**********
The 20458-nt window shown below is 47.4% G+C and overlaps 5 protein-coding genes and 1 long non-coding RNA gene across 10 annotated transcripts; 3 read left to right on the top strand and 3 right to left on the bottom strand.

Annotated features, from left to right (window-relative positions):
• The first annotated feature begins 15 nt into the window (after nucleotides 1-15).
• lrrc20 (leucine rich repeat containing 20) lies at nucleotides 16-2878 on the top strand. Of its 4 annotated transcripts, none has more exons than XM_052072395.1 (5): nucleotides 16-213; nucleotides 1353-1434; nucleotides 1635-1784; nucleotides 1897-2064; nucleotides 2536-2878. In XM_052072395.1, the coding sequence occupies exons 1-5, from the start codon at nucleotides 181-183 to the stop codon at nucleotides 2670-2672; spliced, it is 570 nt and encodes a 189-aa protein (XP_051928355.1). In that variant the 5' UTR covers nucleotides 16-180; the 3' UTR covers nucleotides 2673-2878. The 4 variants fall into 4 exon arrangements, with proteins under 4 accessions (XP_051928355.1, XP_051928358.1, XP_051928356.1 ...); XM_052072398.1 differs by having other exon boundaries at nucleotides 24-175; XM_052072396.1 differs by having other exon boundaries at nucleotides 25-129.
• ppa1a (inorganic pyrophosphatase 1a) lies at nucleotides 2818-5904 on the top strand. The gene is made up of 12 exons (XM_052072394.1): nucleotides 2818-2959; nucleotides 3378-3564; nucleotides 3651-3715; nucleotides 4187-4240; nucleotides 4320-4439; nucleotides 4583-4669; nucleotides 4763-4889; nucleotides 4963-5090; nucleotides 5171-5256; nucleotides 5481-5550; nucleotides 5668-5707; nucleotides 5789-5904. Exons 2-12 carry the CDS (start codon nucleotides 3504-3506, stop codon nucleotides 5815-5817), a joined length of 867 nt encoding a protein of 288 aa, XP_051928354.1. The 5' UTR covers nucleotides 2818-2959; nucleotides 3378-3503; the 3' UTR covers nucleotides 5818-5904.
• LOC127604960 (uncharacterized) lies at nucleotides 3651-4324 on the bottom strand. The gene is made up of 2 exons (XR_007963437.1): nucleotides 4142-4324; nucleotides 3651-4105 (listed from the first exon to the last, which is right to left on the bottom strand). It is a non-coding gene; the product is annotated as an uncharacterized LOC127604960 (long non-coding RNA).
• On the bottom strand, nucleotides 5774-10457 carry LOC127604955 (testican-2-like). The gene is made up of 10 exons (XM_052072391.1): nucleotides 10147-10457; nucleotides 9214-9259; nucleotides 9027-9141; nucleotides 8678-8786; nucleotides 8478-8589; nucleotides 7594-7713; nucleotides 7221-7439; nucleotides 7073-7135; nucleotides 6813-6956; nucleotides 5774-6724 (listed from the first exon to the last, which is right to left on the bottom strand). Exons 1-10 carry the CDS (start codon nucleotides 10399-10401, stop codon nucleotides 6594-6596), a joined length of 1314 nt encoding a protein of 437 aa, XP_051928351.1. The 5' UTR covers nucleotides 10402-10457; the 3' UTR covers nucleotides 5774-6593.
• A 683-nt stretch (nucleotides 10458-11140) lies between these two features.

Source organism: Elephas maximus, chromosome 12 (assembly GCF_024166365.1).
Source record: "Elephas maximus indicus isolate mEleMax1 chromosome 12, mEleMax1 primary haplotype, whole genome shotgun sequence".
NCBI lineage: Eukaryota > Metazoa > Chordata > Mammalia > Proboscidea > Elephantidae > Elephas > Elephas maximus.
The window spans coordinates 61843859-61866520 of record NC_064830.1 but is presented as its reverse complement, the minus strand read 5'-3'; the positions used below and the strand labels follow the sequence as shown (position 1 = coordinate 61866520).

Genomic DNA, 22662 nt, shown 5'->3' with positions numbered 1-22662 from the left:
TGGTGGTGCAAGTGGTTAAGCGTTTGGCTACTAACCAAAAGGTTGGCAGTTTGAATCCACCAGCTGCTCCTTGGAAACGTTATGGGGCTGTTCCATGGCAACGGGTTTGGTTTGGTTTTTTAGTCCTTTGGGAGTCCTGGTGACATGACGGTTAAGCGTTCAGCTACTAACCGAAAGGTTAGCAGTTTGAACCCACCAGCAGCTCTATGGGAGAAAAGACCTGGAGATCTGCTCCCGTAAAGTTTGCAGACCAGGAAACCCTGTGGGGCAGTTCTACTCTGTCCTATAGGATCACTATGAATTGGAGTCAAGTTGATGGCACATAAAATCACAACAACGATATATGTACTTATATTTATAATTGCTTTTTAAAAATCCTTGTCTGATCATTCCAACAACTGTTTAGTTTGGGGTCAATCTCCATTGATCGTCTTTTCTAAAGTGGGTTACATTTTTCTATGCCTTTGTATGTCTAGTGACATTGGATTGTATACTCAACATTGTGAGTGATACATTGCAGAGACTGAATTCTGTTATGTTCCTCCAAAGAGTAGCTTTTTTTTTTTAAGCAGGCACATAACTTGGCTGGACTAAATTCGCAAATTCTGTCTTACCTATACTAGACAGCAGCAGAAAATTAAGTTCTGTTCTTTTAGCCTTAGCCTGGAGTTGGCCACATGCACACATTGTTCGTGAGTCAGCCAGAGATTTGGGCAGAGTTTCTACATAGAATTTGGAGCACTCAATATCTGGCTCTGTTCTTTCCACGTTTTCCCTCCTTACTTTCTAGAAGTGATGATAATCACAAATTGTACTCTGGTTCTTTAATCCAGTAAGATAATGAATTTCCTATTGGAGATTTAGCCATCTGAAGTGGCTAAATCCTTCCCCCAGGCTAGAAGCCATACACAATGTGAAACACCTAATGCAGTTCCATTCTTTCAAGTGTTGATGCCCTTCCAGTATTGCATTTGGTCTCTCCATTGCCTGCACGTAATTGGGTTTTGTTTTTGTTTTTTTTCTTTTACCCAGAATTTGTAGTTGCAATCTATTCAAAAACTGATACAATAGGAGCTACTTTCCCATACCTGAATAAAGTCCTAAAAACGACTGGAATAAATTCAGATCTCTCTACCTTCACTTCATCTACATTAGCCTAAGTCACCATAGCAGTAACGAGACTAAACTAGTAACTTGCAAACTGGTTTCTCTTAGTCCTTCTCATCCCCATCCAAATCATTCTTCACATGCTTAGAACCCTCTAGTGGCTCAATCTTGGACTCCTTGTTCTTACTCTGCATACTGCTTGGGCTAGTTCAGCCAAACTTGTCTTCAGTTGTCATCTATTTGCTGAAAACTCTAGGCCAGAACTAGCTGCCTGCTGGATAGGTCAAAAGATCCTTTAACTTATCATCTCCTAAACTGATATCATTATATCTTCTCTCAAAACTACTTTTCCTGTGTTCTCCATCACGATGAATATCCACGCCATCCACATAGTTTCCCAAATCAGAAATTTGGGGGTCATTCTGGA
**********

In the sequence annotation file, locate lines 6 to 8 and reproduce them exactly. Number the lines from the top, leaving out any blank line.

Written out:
• LOC127604960 (uncharacterized) lies at nucleotides 3651-4324 on the bottom strand. The gene is made up of 2 exons (XR_007963437.1): nucleotides 4142-4324; nucleotides 3651-4105 (listed from the first exon to the last, which is right to left on the bottom strand). It is a non-coding gene; the product is annotated as an uncharacterized LOC127604960 (long non-coding RNA).
• On the bottom strand, nucleotides 5774-10457 carry LOC127604955 (testican-2-like). The gene is made up of 10 exons (XM_052072391.1): nucleotides 10147-10457; nucleotides 9214-9259; nucleotides 9027-9141; nucleotides 8678-8786; nucleotides 8478-8589; nucleotides 7594-7713; nucleotides 7221-7439; nucleotides 7073-7135; nucleotides 6813-6956; nucleotides 5774-6724 (listed from the first exon to the last, which is right to left on the bottom strand). Exons 1-10 carry the CDS (start codon nucleotides 10399-10401, stop codon nucleotides 6594-6596), a joined length of 1314 nt encoding a protein of 437 aa, XP_051928351.1. The 5' UTR covers nucleotides 10402-10457; the 3' UTR covers nucleotides 5774-6593.
• A 683-nt stretch (nucleotides 10458-11140) lies between these two features.